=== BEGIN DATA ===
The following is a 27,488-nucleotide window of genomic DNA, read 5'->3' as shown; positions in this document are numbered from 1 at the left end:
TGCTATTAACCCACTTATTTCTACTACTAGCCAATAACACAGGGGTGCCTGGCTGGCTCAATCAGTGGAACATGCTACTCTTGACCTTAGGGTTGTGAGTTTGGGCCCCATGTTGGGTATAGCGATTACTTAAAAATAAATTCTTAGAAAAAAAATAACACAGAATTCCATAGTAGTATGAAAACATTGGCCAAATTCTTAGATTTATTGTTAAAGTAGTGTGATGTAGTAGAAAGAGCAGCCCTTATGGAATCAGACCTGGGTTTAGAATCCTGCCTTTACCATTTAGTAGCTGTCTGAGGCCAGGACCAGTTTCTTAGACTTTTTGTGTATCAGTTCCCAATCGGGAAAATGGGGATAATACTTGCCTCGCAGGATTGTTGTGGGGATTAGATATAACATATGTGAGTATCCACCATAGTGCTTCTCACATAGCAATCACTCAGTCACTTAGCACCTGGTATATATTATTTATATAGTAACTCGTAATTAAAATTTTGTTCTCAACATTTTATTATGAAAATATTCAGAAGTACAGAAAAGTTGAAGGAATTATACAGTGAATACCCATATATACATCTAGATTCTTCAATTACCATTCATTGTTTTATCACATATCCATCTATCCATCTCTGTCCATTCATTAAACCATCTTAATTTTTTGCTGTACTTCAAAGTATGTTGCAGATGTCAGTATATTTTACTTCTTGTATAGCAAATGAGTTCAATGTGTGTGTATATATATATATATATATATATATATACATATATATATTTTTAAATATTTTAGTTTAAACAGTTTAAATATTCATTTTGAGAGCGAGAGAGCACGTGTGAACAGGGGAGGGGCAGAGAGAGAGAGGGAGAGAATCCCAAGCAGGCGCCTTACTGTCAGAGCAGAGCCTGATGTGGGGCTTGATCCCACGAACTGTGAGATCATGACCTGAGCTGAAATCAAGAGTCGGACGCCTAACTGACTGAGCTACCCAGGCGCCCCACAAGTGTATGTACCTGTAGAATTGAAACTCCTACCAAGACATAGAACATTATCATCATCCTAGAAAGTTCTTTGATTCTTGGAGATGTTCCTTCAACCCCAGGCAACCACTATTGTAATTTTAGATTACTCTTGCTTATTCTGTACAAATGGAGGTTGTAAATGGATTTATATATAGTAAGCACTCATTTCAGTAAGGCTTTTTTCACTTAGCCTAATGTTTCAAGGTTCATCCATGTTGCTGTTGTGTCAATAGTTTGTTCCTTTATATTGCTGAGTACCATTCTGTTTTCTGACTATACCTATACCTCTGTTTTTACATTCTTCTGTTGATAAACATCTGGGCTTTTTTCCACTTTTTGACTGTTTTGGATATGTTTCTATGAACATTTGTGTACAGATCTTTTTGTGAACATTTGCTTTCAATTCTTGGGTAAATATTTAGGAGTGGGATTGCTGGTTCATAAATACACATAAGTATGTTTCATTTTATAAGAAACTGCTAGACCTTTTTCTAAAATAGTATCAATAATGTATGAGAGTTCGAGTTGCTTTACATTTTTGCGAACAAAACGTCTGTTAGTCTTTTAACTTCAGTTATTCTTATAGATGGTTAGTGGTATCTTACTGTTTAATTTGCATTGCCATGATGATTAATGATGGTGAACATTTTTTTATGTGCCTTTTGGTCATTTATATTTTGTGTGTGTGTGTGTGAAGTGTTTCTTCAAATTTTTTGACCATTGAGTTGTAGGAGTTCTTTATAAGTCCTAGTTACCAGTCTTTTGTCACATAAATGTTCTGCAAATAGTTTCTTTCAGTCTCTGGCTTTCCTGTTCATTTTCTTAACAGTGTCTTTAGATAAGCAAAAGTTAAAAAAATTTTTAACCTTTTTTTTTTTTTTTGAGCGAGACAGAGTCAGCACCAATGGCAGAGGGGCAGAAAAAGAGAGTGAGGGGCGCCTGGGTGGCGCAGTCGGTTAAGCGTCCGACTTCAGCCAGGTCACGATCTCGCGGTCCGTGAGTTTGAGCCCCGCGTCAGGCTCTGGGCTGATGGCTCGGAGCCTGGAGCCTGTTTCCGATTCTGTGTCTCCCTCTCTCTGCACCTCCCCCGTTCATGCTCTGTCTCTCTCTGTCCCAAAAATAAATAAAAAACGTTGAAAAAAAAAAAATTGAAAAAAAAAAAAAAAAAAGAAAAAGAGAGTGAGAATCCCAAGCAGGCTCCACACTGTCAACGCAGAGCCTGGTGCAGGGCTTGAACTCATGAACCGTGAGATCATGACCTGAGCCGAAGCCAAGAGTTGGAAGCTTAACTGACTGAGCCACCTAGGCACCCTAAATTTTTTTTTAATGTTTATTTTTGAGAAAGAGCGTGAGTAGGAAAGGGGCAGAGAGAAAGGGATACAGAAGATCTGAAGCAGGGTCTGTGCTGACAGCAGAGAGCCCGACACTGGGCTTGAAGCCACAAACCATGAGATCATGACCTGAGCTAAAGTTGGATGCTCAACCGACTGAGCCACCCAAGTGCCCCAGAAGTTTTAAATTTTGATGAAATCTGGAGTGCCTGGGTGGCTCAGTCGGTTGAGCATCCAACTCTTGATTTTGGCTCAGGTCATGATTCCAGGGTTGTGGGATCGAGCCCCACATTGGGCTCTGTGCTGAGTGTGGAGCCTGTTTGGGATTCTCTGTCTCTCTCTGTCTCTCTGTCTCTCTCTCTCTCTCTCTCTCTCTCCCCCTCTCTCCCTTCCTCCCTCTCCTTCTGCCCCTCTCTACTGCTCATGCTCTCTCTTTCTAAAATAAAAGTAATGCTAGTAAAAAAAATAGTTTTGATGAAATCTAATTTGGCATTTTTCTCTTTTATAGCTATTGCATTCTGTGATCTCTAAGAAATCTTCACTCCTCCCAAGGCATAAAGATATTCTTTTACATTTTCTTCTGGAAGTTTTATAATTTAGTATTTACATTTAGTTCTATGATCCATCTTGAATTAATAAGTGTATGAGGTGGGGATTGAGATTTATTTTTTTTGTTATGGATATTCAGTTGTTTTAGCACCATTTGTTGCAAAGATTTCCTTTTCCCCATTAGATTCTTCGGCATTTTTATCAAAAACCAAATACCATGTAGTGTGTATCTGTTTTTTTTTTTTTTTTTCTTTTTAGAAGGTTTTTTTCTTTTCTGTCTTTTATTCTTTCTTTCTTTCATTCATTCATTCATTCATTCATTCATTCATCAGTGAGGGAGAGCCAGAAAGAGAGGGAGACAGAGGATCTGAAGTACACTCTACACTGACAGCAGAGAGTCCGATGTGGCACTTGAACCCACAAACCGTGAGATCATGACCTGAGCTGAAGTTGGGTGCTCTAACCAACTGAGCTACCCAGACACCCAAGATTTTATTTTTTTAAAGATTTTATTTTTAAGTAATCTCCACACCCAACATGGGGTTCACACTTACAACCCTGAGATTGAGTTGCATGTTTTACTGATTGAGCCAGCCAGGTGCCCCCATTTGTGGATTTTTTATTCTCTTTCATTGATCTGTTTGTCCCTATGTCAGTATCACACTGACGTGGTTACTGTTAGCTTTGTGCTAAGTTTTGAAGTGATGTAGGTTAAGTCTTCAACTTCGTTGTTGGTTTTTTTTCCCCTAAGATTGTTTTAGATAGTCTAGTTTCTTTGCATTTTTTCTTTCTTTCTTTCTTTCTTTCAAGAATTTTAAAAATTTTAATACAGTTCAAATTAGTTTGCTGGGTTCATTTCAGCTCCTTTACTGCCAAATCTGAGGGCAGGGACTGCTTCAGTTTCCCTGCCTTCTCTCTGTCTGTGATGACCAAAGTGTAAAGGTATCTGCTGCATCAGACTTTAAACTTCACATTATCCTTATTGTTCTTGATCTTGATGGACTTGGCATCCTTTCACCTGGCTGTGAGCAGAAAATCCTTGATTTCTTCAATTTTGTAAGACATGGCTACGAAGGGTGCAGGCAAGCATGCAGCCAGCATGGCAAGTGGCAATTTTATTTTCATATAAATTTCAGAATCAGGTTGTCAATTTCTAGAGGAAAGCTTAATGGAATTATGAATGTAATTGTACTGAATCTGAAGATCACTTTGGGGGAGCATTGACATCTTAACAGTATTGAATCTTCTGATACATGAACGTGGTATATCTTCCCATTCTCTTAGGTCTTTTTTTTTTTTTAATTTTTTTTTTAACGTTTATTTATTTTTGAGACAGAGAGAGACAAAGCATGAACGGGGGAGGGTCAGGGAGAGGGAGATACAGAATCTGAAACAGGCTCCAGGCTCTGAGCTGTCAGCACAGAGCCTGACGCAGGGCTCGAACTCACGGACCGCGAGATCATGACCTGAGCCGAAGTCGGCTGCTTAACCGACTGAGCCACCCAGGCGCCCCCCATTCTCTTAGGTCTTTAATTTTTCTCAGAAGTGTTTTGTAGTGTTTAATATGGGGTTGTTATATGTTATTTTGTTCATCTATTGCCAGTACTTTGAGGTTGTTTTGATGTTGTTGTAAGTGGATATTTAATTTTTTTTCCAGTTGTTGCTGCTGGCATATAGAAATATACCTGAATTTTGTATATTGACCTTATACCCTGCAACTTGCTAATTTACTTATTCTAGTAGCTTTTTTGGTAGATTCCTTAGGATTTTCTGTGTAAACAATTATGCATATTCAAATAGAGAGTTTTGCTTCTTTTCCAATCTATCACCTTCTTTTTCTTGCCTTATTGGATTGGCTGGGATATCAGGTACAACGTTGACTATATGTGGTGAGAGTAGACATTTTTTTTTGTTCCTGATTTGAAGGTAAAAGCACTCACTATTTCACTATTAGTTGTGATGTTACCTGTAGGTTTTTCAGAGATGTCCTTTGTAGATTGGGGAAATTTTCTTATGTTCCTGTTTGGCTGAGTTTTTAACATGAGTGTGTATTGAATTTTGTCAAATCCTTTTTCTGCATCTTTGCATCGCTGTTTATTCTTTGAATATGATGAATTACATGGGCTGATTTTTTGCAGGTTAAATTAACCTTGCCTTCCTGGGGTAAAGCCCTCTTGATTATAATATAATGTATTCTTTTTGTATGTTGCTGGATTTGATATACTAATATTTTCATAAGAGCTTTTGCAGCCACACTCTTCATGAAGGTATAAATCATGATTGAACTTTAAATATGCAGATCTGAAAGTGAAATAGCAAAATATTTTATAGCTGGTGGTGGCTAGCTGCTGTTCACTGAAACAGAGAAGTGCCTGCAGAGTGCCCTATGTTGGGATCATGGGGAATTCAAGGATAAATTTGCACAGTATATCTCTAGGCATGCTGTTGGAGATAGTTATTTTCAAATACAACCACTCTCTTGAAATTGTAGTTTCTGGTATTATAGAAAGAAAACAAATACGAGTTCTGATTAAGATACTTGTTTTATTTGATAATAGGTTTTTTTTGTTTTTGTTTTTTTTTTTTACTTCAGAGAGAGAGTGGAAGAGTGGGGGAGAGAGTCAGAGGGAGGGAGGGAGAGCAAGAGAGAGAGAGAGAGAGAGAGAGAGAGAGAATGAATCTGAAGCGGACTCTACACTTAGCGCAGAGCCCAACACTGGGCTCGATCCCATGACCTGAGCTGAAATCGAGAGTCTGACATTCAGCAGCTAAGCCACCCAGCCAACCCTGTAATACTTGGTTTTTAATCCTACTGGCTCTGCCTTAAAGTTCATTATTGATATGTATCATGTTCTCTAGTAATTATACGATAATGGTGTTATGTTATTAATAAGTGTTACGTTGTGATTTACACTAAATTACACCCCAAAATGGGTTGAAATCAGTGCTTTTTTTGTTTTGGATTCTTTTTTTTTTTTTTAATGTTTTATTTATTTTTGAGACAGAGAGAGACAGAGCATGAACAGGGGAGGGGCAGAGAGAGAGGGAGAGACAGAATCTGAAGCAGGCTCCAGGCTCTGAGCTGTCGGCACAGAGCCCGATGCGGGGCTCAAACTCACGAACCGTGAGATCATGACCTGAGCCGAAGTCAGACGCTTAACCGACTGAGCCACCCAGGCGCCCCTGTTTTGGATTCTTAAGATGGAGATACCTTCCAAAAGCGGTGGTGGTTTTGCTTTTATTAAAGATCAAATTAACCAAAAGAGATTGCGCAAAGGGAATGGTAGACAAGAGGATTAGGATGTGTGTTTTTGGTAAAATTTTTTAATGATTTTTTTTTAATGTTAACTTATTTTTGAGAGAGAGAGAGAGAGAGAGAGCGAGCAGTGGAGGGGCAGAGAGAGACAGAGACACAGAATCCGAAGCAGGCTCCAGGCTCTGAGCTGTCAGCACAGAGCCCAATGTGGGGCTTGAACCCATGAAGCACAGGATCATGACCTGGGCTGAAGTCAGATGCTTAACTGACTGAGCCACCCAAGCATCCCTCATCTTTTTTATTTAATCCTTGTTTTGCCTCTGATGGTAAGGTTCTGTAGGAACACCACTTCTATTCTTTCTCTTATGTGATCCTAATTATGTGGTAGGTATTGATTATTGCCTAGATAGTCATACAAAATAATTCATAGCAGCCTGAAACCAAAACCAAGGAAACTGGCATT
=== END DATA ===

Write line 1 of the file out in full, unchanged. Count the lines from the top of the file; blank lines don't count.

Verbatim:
The following is a 27,488-nucleotide window of genomic DNA, read 5'->3' as shown; positions in this document are numbered from 1 at the left end: